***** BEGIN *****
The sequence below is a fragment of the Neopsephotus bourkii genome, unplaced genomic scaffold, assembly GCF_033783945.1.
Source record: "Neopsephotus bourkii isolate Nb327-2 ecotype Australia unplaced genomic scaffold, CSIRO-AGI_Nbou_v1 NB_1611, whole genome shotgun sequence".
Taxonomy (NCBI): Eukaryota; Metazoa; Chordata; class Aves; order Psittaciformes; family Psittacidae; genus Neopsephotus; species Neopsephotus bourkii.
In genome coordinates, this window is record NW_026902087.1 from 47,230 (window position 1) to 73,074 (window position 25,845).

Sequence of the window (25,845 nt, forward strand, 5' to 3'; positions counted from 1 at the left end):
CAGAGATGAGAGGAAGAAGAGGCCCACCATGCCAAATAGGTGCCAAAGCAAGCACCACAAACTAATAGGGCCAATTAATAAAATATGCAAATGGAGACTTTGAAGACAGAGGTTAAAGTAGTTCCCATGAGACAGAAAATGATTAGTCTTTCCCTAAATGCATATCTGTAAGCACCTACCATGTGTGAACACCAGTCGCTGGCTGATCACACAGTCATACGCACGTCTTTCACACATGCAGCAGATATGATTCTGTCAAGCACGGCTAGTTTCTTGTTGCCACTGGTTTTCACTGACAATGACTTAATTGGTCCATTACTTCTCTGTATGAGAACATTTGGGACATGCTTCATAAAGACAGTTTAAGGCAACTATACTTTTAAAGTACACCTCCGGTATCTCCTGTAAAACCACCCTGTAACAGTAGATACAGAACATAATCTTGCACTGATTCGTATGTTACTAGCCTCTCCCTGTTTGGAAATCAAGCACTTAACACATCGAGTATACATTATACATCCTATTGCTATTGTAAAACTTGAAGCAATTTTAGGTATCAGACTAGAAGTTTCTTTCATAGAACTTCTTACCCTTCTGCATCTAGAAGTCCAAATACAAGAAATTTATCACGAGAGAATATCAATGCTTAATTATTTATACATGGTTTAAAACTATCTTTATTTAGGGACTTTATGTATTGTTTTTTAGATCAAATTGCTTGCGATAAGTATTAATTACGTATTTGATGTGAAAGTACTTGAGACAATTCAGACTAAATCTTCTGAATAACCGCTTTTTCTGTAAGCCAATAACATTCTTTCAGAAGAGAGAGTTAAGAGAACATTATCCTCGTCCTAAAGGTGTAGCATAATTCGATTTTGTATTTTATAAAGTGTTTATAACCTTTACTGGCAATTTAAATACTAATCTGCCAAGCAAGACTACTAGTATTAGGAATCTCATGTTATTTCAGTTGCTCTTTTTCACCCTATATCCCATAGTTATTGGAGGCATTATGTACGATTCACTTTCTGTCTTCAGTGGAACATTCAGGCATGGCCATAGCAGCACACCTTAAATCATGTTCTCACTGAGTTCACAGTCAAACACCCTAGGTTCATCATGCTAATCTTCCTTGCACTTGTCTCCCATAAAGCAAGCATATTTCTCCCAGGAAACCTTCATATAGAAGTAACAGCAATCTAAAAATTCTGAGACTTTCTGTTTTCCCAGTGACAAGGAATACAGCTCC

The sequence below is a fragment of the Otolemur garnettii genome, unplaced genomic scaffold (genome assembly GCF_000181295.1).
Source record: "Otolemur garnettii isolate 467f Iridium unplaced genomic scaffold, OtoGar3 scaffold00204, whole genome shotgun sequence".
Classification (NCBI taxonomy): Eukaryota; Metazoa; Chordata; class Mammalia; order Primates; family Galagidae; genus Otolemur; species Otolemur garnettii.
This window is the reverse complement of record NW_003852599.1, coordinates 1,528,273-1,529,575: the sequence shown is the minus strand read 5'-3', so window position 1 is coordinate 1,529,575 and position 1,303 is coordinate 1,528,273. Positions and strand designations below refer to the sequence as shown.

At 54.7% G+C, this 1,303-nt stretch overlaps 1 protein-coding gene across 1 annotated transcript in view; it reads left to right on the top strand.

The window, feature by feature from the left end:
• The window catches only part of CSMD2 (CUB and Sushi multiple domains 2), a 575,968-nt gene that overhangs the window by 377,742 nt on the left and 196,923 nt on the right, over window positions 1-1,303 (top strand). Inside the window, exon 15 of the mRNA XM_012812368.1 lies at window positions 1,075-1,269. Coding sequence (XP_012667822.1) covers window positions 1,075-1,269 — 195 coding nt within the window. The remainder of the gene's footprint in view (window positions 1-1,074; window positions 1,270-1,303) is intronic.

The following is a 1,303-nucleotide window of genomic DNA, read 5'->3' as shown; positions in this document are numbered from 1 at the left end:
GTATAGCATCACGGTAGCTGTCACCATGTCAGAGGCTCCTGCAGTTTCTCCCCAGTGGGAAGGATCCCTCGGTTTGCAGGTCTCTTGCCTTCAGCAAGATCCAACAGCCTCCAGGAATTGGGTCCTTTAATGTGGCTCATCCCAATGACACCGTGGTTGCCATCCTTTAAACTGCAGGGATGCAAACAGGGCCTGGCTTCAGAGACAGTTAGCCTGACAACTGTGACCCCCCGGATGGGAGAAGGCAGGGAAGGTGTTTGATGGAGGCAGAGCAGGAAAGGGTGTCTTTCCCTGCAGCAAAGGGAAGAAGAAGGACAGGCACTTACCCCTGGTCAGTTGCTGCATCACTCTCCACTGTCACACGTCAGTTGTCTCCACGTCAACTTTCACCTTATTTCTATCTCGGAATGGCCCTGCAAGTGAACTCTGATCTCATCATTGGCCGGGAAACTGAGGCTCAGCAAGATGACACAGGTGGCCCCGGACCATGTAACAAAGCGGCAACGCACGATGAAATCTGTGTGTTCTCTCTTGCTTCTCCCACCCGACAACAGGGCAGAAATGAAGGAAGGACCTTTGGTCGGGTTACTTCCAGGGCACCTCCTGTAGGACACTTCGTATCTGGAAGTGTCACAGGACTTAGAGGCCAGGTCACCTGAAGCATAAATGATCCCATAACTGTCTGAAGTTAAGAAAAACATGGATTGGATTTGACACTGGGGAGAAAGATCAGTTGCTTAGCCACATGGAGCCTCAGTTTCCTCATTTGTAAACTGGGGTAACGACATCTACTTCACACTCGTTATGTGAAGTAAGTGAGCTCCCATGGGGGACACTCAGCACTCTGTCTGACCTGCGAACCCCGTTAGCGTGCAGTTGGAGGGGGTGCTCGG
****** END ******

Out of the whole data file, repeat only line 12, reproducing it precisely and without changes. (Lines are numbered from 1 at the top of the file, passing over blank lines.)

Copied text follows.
The window, feature by feature from the left end: